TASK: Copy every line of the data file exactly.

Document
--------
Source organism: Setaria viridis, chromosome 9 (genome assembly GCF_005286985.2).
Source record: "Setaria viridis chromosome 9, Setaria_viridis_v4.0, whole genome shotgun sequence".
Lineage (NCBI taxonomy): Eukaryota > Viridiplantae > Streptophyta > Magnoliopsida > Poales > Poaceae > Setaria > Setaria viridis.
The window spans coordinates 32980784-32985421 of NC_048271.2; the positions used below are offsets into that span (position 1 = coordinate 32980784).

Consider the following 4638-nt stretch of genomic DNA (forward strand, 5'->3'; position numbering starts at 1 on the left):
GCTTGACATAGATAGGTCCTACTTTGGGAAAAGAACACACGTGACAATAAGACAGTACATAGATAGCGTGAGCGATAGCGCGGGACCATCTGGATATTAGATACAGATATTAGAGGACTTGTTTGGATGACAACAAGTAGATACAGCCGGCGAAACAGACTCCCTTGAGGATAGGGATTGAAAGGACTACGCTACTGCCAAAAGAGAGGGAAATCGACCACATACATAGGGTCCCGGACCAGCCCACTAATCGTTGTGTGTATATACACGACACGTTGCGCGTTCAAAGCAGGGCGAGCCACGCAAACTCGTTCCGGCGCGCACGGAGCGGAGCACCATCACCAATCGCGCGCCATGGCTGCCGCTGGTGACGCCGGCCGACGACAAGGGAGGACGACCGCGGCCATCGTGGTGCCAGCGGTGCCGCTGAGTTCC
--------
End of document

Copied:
Source organism: Setaria viridis, chromosome 9 (genome assembly GCF_005286985.2).
Source record: "Setaria viridis chromosome 9, Setaria_viridis_v4.0, whole genome shotgun sequence".
Lineage (NCBI taxonomy): Eukaryota > Viridiplantae > Streptophyta > Magnoliopsida > Poales > Poaceae > Setaria > Setaria viridis.
The window spans coordinates 32980784-32985421 of NC_048271.2; the positions used below are offsets into that span (position 1 = coordinate 32980784).

Consider the following 4638-nt stretch of genomic DNA (forward strand, 5'->3'; position numbering starts at 1 on the left):
GCTTGACATAGATAGGTCCTACTTTGGGAAAAGAACACACGTGACAATAAGACAGTACATAGATAGCGTGAGCGATAGCGCGGGACCATCTGGATATTAGATACAGATATTAGAGGACTTGTTTGGATGACAACAAGTAGATACAGCCGGCGAAACAGACTCCCTTGAGGATAGGGATTGAAAGGACTACGCTACTGCCAAAAGAGAGGGAAATCGACCACATACATAGGGTCCCGGACCAGCCCACTAATCGTTGTGTGTATATACACGACACGTTGCGCGTTCAAAGCAGGGCGAGCCACGCAAACTCGTTCCGGCGCGCACGGAGCGGAGCACCATCACCAATCGCGCGCCATGGCTGCCGCTGGTGACGCCGGCCGACGACAAGGGAGGACGACCGCGGCCATCGTGGTGCCAGCGGTGCCGCTGAGTTCC